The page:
The technology is currently being deployed at Facebook, and developers will now have access to many of the same tools, allowing them to run large-scale distributed training scenarios and build machine learning applications for mobile.

5. The 21st century mixtape is here: Share Spotify or Apple Music songs within Messenger

8 things we learned at F8 about Facebook’s augmented reality future

VP of messaging products at Facebook, David Marcus. Image: Facebook

Facebook’s vice-president of messaging products, David Marcus, told the F8 throng that Facebook is baking Spotify and Apple Music into Messenger.

He revealed a new Messenger Platform tool called Chat Extensions, which lets users share a song or an artist within Messenger.

“Music on Messenger is going to be a good thing this year,” Marcus almost crooned.

The new feature means that users can simply share songs without having to leave their chat or browse to a new webpage, and the songs will play directly within the platform. The Spotify extension is already available and Apple Music is coming soon.

“The Spotify bot for Messenger will serve up playlist recommendations based on mood, activity or genres,” Spotify said last night.

“With the associated Messenger Chat Extensions feature, people can search and share Spotify songs, albums and playlists directly with friends without ever leaving the Messenger app. For the first time ever, friends on the other end will be able to preview 30-second clips directly within the Messenger app or visit the Spotify app to listen in full.”

Could this spell a new epoch for music? Remember mixtapes, anyone?

6. Workplace is growing up fast

Facebook revealed that around 14,000 businesses are now using its Workplace collaborative platform, offering competition to rival platforms such as Slack and Microsoft Teams.

Workplace now integrates with some of the largest enterprise cloud services including Salesforce, Box, OneDrive, Office and Quip.

“Our new integrations with some of the world’s leading enterprise cloud services to make it easier to share, preview and organise files, documents, and work with customer records,” explained Astha Agarwal of the Workplace group.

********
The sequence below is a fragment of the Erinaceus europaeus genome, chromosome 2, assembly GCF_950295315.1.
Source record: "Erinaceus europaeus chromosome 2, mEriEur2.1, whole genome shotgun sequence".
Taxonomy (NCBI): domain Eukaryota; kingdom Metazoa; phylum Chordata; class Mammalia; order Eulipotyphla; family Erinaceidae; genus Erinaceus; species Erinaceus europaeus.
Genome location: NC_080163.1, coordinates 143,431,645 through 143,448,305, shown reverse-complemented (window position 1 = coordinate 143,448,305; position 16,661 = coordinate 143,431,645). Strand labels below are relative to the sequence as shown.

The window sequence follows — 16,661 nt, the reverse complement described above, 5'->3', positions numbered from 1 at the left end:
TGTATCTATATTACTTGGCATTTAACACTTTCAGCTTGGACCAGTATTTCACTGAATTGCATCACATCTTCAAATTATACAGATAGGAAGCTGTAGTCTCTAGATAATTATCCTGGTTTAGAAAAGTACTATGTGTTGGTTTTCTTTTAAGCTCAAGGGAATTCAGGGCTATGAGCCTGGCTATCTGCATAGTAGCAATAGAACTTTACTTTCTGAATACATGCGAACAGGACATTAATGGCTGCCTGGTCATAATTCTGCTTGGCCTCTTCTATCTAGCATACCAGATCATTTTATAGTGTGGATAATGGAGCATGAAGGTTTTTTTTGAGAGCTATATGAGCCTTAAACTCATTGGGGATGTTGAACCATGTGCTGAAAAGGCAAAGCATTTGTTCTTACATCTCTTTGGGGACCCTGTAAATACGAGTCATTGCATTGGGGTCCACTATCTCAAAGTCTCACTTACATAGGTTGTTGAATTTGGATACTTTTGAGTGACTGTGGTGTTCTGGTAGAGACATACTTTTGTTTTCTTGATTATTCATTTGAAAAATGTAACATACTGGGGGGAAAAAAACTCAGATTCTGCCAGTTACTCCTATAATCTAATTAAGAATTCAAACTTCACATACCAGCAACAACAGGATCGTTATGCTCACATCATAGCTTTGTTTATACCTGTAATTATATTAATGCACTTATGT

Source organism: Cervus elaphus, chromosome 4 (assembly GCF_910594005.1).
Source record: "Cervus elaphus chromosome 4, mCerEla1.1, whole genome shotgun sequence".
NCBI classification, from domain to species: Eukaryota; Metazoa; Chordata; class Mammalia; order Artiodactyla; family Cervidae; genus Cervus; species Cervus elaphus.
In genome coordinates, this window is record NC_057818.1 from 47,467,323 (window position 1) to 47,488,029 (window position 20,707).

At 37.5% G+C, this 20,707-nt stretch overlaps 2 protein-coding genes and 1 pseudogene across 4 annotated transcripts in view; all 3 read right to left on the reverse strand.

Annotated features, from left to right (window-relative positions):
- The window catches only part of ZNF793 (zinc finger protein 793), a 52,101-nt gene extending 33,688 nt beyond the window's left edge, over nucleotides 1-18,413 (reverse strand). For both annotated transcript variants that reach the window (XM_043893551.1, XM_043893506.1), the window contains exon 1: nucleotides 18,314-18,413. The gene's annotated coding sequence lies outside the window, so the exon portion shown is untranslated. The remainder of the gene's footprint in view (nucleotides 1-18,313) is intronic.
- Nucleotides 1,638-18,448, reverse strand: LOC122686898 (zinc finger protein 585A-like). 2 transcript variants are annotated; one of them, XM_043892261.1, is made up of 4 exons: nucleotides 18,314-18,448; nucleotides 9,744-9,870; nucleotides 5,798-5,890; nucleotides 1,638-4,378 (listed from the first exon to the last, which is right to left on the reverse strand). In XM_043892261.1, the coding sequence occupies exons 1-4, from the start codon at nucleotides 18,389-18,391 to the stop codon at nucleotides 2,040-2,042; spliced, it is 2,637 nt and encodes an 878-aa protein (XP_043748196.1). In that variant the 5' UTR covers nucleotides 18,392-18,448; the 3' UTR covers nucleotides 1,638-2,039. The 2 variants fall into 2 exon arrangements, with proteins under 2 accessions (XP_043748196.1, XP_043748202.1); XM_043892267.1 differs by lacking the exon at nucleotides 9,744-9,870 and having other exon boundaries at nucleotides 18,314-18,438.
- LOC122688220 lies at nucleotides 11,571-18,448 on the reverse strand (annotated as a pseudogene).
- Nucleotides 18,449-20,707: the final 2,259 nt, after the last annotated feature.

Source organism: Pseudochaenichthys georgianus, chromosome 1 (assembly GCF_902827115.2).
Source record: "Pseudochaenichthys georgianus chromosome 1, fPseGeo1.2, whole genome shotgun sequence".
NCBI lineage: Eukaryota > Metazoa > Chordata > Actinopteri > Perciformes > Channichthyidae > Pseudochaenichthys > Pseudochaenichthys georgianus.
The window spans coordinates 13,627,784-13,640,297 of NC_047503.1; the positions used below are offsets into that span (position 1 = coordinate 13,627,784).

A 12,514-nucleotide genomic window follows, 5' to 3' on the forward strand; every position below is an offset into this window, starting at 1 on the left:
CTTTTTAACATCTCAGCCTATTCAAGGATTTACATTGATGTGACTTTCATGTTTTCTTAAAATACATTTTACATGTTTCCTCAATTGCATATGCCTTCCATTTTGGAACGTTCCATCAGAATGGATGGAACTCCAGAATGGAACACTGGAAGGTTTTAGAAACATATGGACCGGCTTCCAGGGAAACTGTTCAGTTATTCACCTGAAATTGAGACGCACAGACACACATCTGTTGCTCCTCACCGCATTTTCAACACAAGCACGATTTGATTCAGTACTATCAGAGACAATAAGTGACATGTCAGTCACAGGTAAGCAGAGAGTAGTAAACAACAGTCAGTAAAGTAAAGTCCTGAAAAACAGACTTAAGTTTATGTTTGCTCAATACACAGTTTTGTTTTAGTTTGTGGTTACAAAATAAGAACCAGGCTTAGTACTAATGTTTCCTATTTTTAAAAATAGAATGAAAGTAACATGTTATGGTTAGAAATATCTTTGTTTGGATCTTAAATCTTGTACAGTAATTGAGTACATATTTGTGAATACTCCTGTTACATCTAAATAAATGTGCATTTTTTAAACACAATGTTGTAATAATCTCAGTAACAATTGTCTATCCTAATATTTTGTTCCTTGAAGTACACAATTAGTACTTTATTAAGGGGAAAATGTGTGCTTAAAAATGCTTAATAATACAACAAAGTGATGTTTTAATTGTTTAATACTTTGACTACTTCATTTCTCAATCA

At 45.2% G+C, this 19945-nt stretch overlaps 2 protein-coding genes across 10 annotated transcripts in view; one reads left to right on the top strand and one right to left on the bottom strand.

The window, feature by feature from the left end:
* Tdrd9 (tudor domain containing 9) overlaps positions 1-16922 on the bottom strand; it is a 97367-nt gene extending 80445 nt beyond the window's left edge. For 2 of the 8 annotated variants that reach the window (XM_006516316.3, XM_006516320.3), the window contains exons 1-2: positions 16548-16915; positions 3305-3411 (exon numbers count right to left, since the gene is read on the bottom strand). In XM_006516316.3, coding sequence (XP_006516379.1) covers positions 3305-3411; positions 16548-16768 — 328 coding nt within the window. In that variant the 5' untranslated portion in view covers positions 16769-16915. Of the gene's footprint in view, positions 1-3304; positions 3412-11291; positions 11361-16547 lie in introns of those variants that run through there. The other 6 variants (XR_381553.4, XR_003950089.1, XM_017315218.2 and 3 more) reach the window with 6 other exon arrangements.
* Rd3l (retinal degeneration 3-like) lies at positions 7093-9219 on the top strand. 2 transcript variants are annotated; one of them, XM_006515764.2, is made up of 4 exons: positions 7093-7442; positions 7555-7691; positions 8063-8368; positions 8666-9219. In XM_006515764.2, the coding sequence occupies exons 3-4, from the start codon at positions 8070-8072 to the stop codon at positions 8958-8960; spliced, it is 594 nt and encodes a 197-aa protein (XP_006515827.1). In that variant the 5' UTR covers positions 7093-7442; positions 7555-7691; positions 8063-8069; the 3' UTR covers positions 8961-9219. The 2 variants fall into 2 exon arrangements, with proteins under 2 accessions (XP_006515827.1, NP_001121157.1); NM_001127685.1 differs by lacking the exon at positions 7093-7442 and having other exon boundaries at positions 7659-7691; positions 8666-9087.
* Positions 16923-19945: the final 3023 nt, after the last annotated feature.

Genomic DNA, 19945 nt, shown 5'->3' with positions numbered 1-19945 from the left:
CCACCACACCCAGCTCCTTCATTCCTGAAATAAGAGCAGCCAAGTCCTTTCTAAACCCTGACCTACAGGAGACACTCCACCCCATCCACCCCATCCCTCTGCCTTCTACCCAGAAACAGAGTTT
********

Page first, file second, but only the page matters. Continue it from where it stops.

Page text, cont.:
“With these integrations, we’re making it simpler for teams to share ideas and collaborate inside Workplace.”

As well as this, Facebook has created a new tool that allows users to build bots so that they can interact in groups, create a task or a workflow, or take action.

Facebook also unveiled a new Workplace Live API for live video meeting, providing richer communications at work.

7. Analyse this: Better tools for business owners

At F8, Facebook launched new analytics capabilities to help businesses understand the customer journey better, gaining improved insights.

“We’re adding analytics support for Facebook Pages and offline conversions, leveraging artificial intelligence to automatically surface insights and making our tool more customisable,” said software engineering manager Amit Finkelstein.

“We’re extending omni-channel analytics for Facebook’s family of apps and services, with the addition of Facebook Page interactions, such as post reactions and shares, so you can measure and understand the interactions people have with your Page, alongside their other activity on your website, app and bot.

“For example, an e-commerce business can measure if people who comment on an item featured in their Page post go on to view an item on their website, or purchase it in their app. The ability to view customer behaviour across different channels gives businesses a unique ability to learn about and optimise their full customer journey to drive growth,” said Finkelstein.

8. Game on: Facebook has now surpassed 800m monthly gamers

Finally, Facebook revealed that it has surpassed 800m monthly gamers, up 23pc year-on-year.

More than 1.5bn games have been played on Instant Games across Messenger and Facebook News Feed within the last 90 days.

The company has now introduced richer gameplay features to give developers more control of the gaming experiences they can create. For example, developers can customise their own start and end screens, and integrate new APIs that can drive shared and connected gameplay.

Facebook is also rolling out a new tab to make it easier for players to find games, while enabling developers to create bots to invite players into games via the Messenger app.

John Kennedy is a journalist who served as editor of Silicon Republic for 17 years